Discussion centered on the selectboard’s role in the Act 250 process, rather than on any specifics of the application. Board member Edee Edwards strongly stated her belief that the board must act as representative for the interests of the town as a whole. Former selectboard chair John LaFlamme advised caution in exercising that role. “The board is the only party that can act as a mediator” should one be needed, LaFlamme said. Therefore board members should take care not to express any opinion on the application. Edwards said her personal opinion is distinct from the town’s interests; it is the latter she wants the board to represent actively.
Edwards also had some questions regarding ex parte communications, wondering whether her referring a resident to a source of answers to questions about the project constituted such an impermissible communication. Everyone agreed that it probably did not, though Cara Cheyette advised against even an appearance of an ex parte violation.
Cheyette herself was on the agenda, to talk about her experience as the town’s representative on the board of Rescue Inc., and to urge that Halifax not let its representation lapse. Cheyette agreed that the agency has been going through some transitions. The longtime chief stepped down; his position is being filled by a temporary chief.
There is also a new assistant chief, and the CFO resigned as well; billing is now done through an outside service. The Affordable Care Act has introduced changes in the way some things are done, and Rescue’s board is thinking about whether the agency should restructure itself or continue on the quasi-military model. Despite the changes and challenges, “The agency is stronger now than when I stepped in,” Cheyette said, praising the level of care provided.
Cheyette said that her resignation was prompted by a desire to move into an area of work that might potentially lead to a conflict of interest, or the appearance of a conflict. Because she has not begun that work as yet, and because she believes it important for the town to maintain its voice on the Rescue board, Cheyette offered to continue in the position on a temporary basis, while a replacement is sought. Cheyette and Holtz agreed that the new rep should ideally be a resident of the Thomas Hill area, the corner of town served by Rescue Inc. The service is important to those residents, as they cannot be easily or quickly reached by Deerfield Valley Rescue.
LaFlamme, who now serves as one of the town’s emergency management directors, told the board he has a problem with the way a drafted memorandum of understanding between the town and the volunteer fire department was handled. Edwards had, some time ago, offered to work up a draft for discussion and had done so. Ross Barnett, LaFlamme’s co-EMD, asked Edwards if he could see it, and she emailed it to him. It appears that Barnett, himself a member of the fire department, took the draft to them, bypassing LaFlamme altogether. LaFlamme had suggested the advisability of a formal agreement between the town and the fire department; the fire department building now contains the designated emergency operations center for the town, making a clear mutual understanding on several points necessary. Also, the impending shutdown of Vermont Yankee will generate a lot of changes in the preparation for and handling of emergencies.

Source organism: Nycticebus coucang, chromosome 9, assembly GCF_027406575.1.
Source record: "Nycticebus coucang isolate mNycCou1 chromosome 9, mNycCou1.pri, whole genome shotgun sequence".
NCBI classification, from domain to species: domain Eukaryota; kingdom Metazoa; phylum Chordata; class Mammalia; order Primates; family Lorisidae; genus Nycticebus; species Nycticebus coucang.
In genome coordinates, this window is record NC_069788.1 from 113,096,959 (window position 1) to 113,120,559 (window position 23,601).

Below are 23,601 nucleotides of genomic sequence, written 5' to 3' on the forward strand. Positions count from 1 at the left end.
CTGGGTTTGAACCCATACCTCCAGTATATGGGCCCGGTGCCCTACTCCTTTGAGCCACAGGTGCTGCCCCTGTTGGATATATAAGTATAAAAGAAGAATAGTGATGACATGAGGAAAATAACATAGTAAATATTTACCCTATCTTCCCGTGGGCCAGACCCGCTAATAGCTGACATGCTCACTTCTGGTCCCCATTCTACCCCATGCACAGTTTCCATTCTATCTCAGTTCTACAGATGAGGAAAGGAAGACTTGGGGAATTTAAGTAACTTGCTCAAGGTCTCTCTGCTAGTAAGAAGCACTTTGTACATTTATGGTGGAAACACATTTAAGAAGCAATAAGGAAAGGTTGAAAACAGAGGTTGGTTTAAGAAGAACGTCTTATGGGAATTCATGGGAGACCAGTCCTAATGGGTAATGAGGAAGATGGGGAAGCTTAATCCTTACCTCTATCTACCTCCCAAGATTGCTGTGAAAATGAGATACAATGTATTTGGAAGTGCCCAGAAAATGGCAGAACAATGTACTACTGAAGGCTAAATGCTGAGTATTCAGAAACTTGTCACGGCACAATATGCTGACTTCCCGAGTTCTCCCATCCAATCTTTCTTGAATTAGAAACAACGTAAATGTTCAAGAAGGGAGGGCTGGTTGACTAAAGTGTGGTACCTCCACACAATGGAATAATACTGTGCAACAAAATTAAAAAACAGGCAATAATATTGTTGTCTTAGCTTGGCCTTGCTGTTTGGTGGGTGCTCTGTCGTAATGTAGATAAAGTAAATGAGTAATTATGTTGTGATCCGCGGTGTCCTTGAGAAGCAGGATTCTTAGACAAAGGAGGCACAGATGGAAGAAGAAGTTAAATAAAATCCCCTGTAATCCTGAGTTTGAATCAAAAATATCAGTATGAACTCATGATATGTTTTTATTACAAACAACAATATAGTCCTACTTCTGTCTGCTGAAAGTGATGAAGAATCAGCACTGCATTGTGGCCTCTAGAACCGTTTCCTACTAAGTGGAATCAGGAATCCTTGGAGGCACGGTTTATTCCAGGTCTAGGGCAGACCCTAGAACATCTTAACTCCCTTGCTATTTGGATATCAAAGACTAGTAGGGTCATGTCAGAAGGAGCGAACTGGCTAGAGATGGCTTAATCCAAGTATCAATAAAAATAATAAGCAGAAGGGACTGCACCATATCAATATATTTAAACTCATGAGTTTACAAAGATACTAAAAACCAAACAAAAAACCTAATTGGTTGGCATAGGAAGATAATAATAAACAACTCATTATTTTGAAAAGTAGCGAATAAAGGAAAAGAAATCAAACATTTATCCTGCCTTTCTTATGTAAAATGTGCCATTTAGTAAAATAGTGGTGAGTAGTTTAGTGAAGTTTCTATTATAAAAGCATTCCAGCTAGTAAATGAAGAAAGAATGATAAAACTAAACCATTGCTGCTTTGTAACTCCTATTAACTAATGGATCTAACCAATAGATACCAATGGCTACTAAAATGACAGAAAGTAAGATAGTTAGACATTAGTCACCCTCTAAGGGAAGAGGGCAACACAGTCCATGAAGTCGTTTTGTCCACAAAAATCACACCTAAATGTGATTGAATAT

The agreement, LaFlamme says, is now “a dead letter.” The fire department sent a brief memo to the selectboard rejecting the whole idea of a formal agreement. No specific issues were addressed in the memo, Holtz said, leaving the board to assume that a nostalgic yearning for the old, vague “handshake” culture is the primary reason for the rejection. LaFlamme, who regarded a formal agreement as a good thing for both parties, said he was severely disappointed. Nor, he said, did he appreciate being embarrassed by being left wholly out of the loop; he suggested that the way it was handled undermined the credibility of both his position and the agreement itself.
In other business, the board officially designated Branch Road as a “three rod road.” The Vermont Agency of Transportation needed to have confirmation of roadwidth before doing planned work on Route 112. A bridge over the North River joins Branch Road to that highway.
The board also discussed state highway grant applications with highway supervisor Bradley Rafus. Rafus hopes to get a structural grant to finish bridge #13 on Green River Road. He will also apply for a paving grant, but does not expect to get that, as Halifax just had its turn in the rotation for those grants. Rafus is also working on a Better Back Roads grant for work on Stark Mountain Road. Culverts need to be replaced, and some ditching and gravel are needed. Edwards asked whether Stark Mountain was badly damaged during Irene. “Not by Irene,” Rafus replied, but “we had to rebuild the upper half” after a previous flood. The old, narrow, rusting culverts could not be replaced at that time, because “FEMA wasn’t allowing us to upgrade.”
The board also signed construction contracts for the Old County North bridge. Town clerk Patricia Dow made an emergency “house call” to notarize the signing.